iron law of oligarchy
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iron law of oligarchythe tendency for political organizations (POLITICAL PARTIES and TRADES UNIONS) to become oligarchic, however much they may seek internal democracy ‘He who says organization, says oligarchy’, said MICHELS, who first formulated this law in his book Political Parties in 1911. Michels’ suggestion was that once parties move beyond the fluid participatory structures which often accompany their formation, they inevitably become more bureaucratic and more centrally controlled, falling under the domination of a professional leadership. In this process the original goals of the organization may also be replaced by more narrowly instrumental goals including a concern for the maintenance of the organization (see also GOAL DISPLACEMENT). Three sets of factors were identified by Michels as central in this process:
- ‘technical factors’, i.e. the need to maintain an effective fighting machine, but when this happens the machine develops its own vested interests, and is able to control agenda and communications, manage internal opposition; etc.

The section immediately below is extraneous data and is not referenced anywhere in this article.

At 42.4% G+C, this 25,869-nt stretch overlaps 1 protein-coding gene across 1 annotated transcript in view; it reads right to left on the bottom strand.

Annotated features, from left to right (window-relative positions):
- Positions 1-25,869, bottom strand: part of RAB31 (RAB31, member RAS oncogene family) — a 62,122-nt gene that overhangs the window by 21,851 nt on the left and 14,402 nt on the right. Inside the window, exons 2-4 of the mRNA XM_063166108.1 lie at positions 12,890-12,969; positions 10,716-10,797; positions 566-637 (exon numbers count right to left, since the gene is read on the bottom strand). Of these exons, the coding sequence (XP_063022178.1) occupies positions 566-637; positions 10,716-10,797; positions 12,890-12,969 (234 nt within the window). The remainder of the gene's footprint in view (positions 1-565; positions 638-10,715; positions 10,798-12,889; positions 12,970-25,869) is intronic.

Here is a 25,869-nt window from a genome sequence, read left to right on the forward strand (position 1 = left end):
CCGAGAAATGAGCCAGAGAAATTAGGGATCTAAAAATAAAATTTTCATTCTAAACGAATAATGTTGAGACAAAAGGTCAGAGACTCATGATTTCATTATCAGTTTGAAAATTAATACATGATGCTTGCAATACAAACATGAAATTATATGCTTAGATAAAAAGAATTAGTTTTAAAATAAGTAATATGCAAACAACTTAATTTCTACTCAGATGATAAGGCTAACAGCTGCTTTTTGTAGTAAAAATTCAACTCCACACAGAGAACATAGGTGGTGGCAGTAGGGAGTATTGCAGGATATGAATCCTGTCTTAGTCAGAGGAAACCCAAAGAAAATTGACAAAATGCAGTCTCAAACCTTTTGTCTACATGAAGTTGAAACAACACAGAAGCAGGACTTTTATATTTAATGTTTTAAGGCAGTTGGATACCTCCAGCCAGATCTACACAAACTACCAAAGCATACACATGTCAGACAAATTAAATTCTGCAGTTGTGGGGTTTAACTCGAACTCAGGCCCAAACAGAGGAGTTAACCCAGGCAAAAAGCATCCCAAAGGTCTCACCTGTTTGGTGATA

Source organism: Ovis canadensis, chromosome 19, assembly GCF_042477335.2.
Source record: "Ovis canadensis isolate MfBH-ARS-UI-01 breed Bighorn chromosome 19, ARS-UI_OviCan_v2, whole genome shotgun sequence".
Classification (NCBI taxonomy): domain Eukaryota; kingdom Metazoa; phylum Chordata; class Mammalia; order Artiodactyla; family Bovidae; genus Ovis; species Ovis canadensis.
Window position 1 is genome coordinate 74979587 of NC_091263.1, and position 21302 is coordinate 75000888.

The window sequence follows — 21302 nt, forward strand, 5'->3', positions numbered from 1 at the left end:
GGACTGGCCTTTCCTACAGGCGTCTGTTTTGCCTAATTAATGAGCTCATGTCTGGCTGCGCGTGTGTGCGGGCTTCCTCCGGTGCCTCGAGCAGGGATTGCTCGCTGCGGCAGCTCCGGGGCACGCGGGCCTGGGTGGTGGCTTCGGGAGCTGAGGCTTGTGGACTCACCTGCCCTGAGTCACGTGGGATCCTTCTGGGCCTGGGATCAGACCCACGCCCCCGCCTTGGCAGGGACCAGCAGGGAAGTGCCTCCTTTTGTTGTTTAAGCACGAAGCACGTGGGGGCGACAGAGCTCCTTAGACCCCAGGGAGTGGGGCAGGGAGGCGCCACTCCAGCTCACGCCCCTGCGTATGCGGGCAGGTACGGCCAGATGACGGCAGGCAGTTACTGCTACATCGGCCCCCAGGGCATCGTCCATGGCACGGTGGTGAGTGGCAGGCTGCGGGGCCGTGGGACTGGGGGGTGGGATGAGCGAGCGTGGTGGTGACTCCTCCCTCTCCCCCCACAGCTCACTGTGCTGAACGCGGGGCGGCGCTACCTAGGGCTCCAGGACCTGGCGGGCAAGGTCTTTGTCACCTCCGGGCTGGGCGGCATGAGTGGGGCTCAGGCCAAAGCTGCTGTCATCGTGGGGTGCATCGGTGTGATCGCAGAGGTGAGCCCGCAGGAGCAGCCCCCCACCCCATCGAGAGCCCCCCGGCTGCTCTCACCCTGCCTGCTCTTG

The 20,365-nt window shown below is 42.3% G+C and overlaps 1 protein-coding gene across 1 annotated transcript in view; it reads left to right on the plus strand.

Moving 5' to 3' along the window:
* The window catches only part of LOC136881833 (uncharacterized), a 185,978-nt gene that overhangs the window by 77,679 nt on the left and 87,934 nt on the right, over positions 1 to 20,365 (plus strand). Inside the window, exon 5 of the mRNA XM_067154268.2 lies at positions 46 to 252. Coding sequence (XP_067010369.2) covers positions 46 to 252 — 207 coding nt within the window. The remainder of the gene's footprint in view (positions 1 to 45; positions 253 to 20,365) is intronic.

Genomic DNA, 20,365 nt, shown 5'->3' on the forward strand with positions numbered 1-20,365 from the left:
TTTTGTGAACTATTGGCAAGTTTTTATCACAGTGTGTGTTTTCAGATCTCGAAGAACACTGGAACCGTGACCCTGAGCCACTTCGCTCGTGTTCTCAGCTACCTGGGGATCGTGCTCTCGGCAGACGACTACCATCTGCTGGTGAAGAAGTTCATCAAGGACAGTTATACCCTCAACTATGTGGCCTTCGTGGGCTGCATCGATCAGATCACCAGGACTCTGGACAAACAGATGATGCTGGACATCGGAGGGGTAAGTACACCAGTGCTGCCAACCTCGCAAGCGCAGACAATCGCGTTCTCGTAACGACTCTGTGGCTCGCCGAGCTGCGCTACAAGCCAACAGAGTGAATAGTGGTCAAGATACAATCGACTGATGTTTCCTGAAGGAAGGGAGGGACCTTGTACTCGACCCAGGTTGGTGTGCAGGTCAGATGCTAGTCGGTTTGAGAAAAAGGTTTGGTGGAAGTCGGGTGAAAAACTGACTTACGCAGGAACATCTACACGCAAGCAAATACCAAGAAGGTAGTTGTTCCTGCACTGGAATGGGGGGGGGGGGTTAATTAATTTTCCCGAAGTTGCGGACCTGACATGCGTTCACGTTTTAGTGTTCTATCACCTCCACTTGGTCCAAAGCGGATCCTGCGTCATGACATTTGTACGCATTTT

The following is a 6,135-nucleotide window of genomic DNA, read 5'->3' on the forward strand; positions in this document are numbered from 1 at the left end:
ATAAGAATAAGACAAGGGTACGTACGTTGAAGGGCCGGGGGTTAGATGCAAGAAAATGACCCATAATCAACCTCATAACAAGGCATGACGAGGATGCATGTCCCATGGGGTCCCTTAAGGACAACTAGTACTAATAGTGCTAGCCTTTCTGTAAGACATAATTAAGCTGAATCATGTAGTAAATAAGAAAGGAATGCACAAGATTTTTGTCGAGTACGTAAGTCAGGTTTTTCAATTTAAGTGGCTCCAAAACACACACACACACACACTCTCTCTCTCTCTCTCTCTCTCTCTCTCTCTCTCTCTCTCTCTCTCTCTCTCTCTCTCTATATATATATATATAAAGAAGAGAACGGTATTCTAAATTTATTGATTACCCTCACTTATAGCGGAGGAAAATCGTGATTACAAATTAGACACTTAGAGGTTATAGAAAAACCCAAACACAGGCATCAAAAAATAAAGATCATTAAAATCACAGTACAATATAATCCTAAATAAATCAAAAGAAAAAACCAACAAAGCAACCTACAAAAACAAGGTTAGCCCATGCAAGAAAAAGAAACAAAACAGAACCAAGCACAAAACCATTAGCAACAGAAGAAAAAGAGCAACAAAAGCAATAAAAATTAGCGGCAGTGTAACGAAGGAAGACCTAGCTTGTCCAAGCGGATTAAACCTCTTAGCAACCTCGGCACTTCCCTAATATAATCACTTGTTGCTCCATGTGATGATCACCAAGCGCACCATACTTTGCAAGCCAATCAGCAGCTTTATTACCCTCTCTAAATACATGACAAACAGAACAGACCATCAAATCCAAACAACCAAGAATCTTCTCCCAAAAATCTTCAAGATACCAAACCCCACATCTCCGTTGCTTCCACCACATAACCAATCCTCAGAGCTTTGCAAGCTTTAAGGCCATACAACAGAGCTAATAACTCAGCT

- ‘psychological characteristics of leaders’, i.e. that they may be gifted orators, relish the psychic rewards of leadership, come to share the motivations and interests of a wider political elite, and thus tend to cling to power at all costs;
- ‘psychological characteristics of the mass’, i.e. that the rank and file members of political organizations tend to be apathetic, are willing to be led, are readily swayed by mass oratory, and venerate the leadership.
Critics of Michels’ ‘iron law’ point out that the tendency to oligarchy in political organizations is highly variable. For example, it may be a feature of trade unions more than of political parties. The extent of oligarchy is also affected by the characteristics of the membership and by the constitutional context in which the organizations in question operate (e.g. see LIPSET, 1960, and MacKenzie, 1963). Nevertheless, Michels’ work has exerted a strong influence on the study of political parties and trade union democracy. See also ÉLITE THEORY.